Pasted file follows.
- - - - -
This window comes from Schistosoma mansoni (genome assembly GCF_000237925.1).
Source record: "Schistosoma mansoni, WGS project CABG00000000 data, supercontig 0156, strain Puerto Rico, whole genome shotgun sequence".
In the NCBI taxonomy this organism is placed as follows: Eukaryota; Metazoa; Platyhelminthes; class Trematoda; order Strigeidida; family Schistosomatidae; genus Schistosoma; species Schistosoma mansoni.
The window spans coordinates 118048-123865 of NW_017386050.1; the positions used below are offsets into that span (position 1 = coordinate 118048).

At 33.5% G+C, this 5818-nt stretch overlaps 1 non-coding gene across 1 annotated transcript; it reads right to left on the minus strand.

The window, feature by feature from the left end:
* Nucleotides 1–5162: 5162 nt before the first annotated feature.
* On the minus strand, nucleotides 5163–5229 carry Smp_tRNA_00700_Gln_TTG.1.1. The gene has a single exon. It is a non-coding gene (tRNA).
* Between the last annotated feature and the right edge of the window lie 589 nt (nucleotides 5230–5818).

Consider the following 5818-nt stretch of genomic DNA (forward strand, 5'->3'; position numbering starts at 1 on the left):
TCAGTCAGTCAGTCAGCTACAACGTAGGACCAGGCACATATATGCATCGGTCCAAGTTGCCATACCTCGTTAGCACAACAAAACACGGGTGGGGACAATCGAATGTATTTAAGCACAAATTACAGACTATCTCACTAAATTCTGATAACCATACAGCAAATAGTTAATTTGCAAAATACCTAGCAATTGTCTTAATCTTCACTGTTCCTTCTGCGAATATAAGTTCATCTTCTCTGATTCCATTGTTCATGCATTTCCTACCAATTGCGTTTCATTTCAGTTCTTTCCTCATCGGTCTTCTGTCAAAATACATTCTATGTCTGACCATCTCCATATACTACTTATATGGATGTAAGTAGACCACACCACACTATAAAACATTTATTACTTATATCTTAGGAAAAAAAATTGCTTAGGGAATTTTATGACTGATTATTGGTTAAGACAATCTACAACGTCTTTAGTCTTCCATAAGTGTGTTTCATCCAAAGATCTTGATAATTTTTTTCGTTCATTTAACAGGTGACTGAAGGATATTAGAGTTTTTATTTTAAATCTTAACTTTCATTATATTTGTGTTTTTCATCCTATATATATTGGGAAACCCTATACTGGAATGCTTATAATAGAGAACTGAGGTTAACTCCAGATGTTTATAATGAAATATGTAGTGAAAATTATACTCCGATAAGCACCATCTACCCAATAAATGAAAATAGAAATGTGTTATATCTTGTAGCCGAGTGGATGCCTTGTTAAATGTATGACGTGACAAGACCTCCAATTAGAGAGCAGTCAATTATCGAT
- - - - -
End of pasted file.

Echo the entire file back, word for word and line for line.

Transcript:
This window comes from Schistosoma mansoni (genome assembly GCF_000237925.1).
Source record: "Schistosoma mansoni, WGS project CABG00000000 data, supercontig 0156, strain Puerto Rico, whole genome shotgun sequence".
In the NCBI taxonomy this organism is placed as follows: Eukaryota; Metazoa; Platyhelminthes; class Trematoda; order Strigeidida; family Schistosomatidae; genus Schistosoma; species Schistosoma mansoni.
The window spans coordinates 118048-123865 of NW_017386050.1; the positions used below are offsets into that span (position 1 = coordinate 118048).

At 33.5% G+C, this 5818-nt stretch overlaps 1 non-coding gene across 1 annotated transcript; it reads right to left on the minus strand.

The window, feature by feature from the left end:
* Nucleotides 1–5162: 5162 nt before the first annotated feature.
* On the minus strand, nucleotides 5163–5229 carry Smp_tRNA_00700_Gln_TTG.1.1. The gene has a single exon. It is a non-coding gene (tRNA).
* Between the last annotated feature and the right edge of the window lie 589 nt (nucleotides 5230–5818).

Consider the following 5818-nt stretch of genomic DNA (forward strand, 5'->3'; position numbering starts at 1 on the left):
TCAGTCAGTCAGTCAGCTACAACGTAGGACCAGGCACATATATGCATCGGTCCAAGTTGCCATACCTCGTTAGCACAACAAAACACGGGTGGGGACAATCGAATGTATTTAAGCACAAATTACAGACTATCTCACTAAATTCTGATAACCATACAGCAAATAGTTAATTTGCAAAATACCTAGCAATTGTCTTAATCTTCACTGTTCCTTCTGCGAATATAAGTTCATCTTCTCTGATTCCATTGTTCATGCATTTCCTACCAATTGCGTTTCATTTCAGTTCTTTCCTCATCGGTCTTCTGTCAAAATACATTCTATGTCTGACCATCTCCATATACTACTTATATGGATGTAAGTAGACCACACCACACTATAAAACATTTATTACTTATATCTTAGGAAAAAAAATTGCTTAGGGAATTTTATGACTGATTATTGGTTAAGACAATCTACAACGTCTTTAGTCTTCCATAAGTGTGTTTCATCCAAAGATCTTGATAATTTTTTTCGTTCATTTAACAGGTGACTGAAGGATATTAGAGTTTTTATTTTAAATCTTAACTTTCATTATATTTGTGTTTTTCATCCTATATATATTGGGAAACCCTATACTGGAATGCTTATAATAGAGAACTGAGGTTAACTCCAGATGTTTATAATGAAATATGTAGTGAAAATTATACTCCGATAAGCACCATCTACCCAATAAATGAAAATAGAAATGTGTTATATCTTGTAGCCGAGTGGATGCCTTGTTAAATGTATGACGTGACAAGACCTCCAATTAGAGAGCAGTCAATTATCGAT